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United States Department of Agriculture

Agricultural Research Service

Soybean Cyst Nematodes, Look Out!

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Soybean Cyst Nematodes, Look Out!

The bodies of female soybean cyst nematodes feeding in plant roots
The bodies of female soybean cyst nematodes feeding in plant roots form bulbous, egg-filled nodules from which young will hatch the following spring.

(K5244-6)

Like a stealth army, soybean cyst nematodes, Heterodera glycines, can invade a soybean field and cause plant damage and yield loss without ever being seen—until it’s too late. This nematode is the No. 1 disease pest of soybeans, contributing to annual losses estimated at 64 million bushels nationwide.

The soybean cyst nematode feeds on the roots of soybeans. It is named for the egg-filled cyst that forms from the body of the female and overwinters in the soil. The eggs hatch the following spring.

Soybean growers may lose 10 to 15 percent of their yield to this pest—even before they see any physical evidence of the nematode, says Gregory R. Noel. He is an Agricultural Research Service plant pathologist in the Crop Protection Research Unit at Urbana, Illinois.

“By the time a grower sees the telltale yellow plant leaves, the nematode has probably been present in the soil for a decade or more,” he says.

Now some relief is on the horizon. Noel has been studying a bacterial parasite that may expand growers’ defenses. Small-scale field trials indicate Pasteuria can keep soybean cyst nematode infestations below the economic damage thresholds.

Pasteuria attacks the nematode and uses it to complete its own life cycle, killing the nematode in the process and thus reducing damage to the soybeans.

The bacterium is an obligate parasite. This means it must have the soybean cyst nematode to complete its life cycle.

It reproduces by means of spores called endospores that are released into the soil. These attach to juvenile nematodes moving through the soil in search of a root to use to complete their own life cycles. The spores then germinate and infect the nematodes.

Noel reports the bacterium was an effective control of soybean cyst nematodes in his own experiment plots.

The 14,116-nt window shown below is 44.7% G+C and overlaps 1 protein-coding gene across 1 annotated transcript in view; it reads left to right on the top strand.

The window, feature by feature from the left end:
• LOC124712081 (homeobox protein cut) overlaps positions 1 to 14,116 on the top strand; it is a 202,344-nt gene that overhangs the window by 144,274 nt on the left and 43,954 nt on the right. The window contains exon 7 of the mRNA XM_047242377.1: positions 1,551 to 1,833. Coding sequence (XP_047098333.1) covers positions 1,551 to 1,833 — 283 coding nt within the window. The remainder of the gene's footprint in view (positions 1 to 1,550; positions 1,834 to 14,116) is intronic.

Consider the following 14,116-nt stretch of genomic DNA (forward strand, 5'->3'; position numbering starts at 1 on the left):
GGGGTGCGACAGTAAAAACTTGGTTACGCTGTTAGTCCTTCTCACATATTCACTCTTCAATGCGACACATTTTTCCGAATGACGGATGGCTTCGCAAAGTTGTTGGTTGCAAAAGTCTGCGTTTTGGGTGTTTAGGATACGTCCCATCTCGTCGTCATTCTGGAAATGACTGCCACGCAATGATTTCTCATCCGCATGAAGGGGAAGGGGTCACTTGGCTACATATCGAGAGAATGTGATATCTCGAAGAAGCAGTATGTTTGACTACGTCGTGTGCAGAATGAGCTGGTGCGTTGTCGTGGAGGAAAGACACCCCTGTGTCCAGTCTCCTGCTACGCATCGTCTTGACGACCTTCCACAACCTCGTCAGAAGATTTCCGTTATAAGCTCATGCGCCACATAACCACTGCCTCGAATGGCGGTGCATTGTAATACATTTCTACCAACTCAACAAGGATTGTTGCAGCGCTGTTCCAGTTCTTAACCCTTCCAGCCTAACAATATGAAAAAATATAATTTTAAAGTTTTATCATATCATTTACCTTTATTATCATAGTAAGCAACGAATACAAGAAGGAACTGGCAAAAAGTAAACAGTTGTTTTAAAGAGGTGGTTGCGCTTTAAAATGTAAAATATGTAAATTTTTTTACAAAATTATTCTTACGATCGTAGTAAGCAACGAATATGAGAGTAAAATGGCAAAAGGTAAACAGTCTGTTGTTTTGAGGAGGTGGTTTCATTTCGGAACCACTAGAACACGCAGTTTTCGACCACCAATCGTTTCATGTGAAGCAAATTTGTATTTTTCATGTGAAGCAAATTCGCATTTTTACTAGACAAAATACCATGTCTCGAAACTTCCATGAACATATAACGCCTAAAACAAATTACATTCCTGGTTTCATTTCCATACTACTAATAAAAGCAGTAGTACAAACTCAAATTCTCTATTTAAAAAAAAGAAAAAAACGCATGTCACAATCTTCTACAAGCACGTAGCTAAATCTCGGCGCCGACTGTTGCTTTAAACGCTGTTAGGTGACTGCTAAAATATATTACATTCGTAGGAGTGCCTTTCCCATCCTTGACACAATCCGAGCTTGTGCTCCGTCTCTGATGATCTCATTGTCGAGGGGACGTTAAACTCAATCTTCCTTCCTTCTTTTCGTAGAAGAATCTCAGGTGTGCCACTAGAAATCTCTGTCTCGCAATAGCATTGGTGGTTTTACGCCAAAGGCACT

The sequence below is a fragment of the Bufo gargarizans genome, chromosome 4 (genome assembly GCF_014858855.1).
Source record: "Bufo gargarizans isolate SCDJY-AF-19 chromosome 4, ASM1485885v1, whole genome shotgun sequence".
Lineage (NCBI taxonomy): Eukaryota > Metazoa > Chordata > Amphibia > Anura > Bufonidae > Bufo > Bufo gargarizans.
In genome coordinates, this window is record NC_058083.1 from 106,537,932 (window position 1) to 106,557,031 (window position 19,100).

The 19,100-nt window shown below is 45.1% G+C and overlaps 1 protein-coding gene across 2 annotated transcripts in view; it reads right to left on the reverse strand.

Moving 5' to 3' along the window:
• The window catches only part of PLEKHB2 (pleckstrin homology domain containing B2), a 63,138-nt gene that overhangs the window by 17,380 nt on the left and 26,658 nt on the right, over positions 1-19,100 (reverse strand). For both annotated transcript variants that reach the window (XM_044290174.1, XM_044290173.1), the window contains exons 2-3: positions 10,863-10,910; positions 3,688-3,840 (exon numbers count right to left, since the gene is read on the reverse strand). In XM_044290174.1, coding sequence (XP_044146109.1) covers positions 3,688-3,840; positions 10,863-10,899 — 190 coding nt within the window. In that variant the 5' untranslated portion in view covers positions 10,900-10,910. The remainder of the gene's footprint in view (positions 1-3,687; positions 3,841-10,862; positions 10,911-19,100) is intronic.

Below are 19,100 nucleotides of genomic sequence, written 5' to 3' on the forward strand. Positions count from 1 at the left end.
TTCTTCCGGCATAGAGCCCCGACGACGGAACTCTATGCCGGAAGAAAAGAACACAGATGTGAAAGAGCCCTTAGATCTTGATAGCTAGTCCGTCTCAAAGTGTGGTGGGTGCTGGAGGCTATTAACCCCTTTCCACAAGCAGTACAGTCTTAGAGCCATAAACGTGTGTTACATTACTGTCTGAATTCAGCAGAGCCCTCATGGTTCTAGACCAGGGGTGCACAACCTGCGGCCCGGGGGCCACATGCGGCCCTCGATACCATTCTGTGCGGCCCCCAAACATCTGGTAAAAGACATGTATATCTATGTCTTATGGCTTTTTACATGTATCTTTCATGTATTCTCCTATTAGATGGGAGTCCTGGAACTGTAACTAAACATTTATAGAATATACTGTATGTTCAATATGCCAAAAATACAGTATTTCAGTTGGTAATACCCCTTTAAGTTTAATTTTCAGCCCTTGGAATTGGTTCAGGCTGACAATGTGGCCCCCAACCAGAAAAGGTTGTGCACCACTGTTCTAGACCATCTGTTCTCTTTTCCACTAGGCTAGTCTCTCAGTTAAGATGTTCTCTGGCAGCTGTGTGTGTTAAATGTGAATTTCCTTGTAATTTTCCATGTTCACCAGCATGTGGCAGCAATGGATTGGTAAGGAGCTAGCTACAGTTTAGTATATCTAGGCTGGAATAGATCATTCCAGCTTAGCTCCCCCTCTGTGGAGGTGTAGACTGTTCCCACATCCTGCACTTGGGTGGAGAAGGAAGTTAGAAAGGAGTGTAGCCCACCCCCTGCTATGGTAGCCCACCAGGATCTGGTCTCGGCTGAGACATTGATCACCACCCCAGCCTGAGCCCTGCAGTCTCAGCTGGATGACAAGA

"Over an 8-year period, we saw a decline in nematode populations in plots in which we were attempting to grow the nematodes for our experiments," he says.

"My graduate assistant, N. Atibalentja, has just completed a 3-year study of the Pasteuria and soybean cyst nematode populations. We believe it may be a new species, because it is morphologically distinct from the only other Pasteuria found on soybean cyst nematodes, which was reported from Japan several years ago.

Soybean growers have a limited arsenal of defenses against the nematode, Noel says.

"Several years of careful management are required to reduce nematode populations below damaging levels." Farmers have had to rely on crop rotation with nonhost crops—like corn—and planting resistant soybean varieties to deal with soybean cyst nematode.

"Resistance is most effective when used with crop rotation to lower nematode populations," says Noel. "But even then, there are races of soybean cyst nematode for which there is no resistance. So the grower's only option is to plant a nematode-susceptible soybean and suffer yield losses," he says.

The next steps in Noel's research are to identify the species of Pasteuria and to determine the effectiveness of this bacterium as a biological control agent for soybean cyst nematodes. — By Dawn Lyons-Johnson, ARS.

Gregory R. Noel is in the USDA-ARS Soybean/Maize Germplasm, Pathology, and Genetics Research Unit, University of Illinois; phone (217) 244-3254 .


Last Modified: 2/7/2007
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